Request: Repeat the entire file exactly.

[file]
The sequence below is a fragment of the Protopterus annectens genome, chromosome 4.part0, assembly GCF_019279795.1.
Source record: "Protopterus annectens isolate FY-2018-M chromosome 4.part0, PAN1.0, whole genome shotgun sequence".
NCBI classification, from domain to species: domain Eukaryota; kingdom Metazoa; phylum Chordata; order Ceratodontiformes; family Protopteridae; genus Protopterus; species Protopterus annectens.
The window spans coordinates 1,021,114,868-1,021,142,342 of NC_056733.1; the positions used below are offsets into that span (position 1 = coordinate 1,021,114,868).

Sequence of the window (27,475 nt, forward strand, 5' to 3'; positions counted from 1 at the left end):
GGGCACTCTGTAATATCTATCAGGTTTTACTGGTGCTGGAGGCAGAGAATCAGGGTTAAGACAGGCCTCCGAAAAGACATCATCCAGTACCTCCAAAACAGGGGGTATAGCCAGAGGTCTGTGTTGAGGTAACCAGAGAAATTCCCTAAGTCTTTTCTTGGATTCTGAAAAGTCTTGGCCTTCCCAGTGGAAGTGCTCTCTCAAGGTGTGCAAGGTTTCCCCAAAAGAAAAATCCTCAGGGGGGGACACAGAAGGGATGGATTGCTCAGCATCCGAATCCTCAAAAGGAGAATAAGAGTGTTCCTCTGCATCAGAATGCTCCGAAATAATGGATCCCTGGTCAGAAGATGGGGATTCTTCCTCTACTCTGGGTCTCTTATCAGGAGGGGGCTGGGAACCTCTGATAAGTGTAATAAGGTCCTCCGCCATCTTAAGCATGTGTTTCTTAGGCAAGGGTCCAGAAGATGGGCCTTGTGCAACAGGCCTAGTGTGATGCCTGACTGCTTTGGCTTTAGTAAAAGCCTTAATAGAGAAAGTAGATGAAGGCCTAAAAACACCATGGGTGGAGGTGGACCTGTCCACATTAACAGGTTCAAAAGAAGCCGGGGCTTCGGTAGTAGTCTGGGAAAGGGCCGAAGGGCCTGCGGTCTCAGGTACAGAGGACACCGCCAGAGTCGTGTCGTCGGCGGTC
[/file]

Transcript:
The sequence below is a fragment of the Protopterus annectens genome, chromosome 4.part0, assembly GCF_019279795.1.
Source record: "Protopterus annectens isolate FY-2018-M chromosome 4.part0, PAN1.0, whole genome shotgun sequence".
NCBI classification, from domain to species: domain Eukaryota; kingdom Metazoa; phylum Chordata; order Ceratodontiformes; family Protopteridae; genus Protopterus; species Protopterus annectens.
The window spans coordinates 1,021,114,868-1,021,142,342 of NC_056733.1; the positions used below are offsets into that span (position 1 = coordinate 1,021,114,868).

Sequence of the window (27,475 nt, forward strand, 5' to 3'; positions counted from 1 at the left end):
GGGCACTCTGTAATATCTATCAGGTTTTACTGGTGCTGGAGGCAGAGAATCAGGGTTAAGACAGGCCTCCGAAAAGACATCATCCAGTACCTCCAAAACAGGGGGTATAGCCAGAGGTCTGTGTTGAGGTAACCAGAGAAATTCCCTAAGTCTTTTCTTGGATTCTGAAAAGTCTTGGCCTTCCCAGTGGAAGTGCTCTCTCAAGGTGTGCAAGGTTTCCCCAAAAGAAAAATCCTCAGGGGGGGACACAGAAGGGATGGATTGCTCAGCATCCGAATCCTCAAAAGGAGAATAAGAGTGTTCCTCTGCATCAGAATGCTCCGAAATAATGGATCCCTGGTCAGAAGATGGGGATTCTTCCTCTACTCTGGGTCTCTTATCAGGAGGGGGCTGGGAACCTCTGATAAGTGTAATAAGGTCCTCCGCCATCTTAAGCATGTGTTTCTTAGGCAAGGGTCCAGAAGATGGGCCTTGTGCAACAGGCCTAGTGTGATGCCTGACTGCTTTGGCTTTAGTAAAAGCCTTAATAGAGAAAGTAGATGAAGGCCTAAAAACACCATGGGTGGAGGTGGACCTGTCCACATTAACAGGTTCAAAAGAAGCCGGGGCTTCGGTAGTAGTCTGGGAAAGGGCCGAAGGGCCTGCGGTCTCAGGTACAGAGGACACCGCCAGAGTCGTGTCGTCGGCGGTC